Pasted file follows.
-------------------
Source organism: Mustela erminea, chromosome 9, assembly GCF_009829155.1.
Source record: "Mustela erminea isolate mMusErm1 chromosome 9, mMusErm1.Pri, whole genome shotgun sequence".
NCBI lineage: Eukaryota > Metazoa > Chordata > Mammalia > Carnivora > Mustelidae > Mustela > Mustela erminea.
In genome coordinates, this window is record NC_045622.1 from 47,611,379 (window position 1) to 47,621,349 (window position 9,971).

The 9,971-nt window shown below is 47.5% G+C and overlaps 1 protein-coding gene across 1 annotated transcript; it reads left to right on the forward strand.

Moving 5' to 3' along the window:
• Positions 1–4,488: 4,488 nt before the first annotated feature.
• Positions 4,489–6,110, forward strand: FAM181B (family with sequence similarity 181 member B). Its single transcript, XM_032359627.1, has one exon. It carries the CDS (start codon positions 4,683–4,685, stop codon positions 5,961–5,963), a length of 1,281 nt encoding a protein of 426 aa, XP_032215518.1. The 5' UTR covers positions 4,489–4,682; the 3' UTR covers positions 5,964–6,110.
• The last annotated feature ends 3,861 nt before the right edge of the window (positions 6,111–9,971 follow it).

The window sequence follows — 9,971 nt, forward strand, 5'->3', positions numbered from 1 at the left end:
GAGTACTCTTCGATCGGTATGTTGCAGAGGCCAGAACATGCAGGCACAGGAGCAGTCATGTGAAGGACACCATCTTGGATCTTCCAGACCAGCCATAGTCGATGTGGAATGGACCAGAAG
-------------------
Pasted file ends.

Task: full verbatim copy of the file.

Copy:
Source organism: Mustela erminea, chromosome 9, assembly GCF_009829155.1.
Source record: "Mustela erminea isolate mMusErm1 chromosome 9, mMusErm1.Pri, whole genome shotgun sequence".
NCBI lineage: Eukaryota > Metazoa > Chordata > Mammalia > Carnivora > Mustelidae > Mustela > Mustela erminea.
In genome coordinates, this window is record NC_045622.1 from 47,611,379 (window position 1) to 47,621,349 (window position 9,971).

The 9,971-nt window shown below is 47.5% G+C and overlaps 1 protein-coding gene across 1 annotated transcript; it reads left to right on the forward strand.

Moving 5' to 3' along the window:
• Positions 1–4,488: 4,488 nt before the first annotated feature.
• Positions 4,489–6,110, forward strand: FAM181B (family with sequence similarity 181 member B). Its single transcript, XM_032359627.1, has one exon. It carries the CDS (start codon positions 4,683–4,685, stop codon positions 5,961–5,963), a length of 1,281 nt encoding a protein of 426 aa, XP_032215518.1. The 5' UTR covers positions 4,489–4,682; the 3' UTR covers positions 5,964–6,110.
• The last annotated feature ends 3,861 nt before the right edge of the window (positions 6,111–9,971 follow it).

The window sequence follows — 9,971 nt, forward strand, 5'->3', positions numbered from 1 at the left end:
GAGTACTCTTCGATCGGTATGTTGCAGAGGCCAGAACATGCAGGCACAGGAGCAGTCATGTGAAGGACACCATCTTGGATCTTCCAGACCAGCCATAGTCGATGTGGAATGGACCAGAAG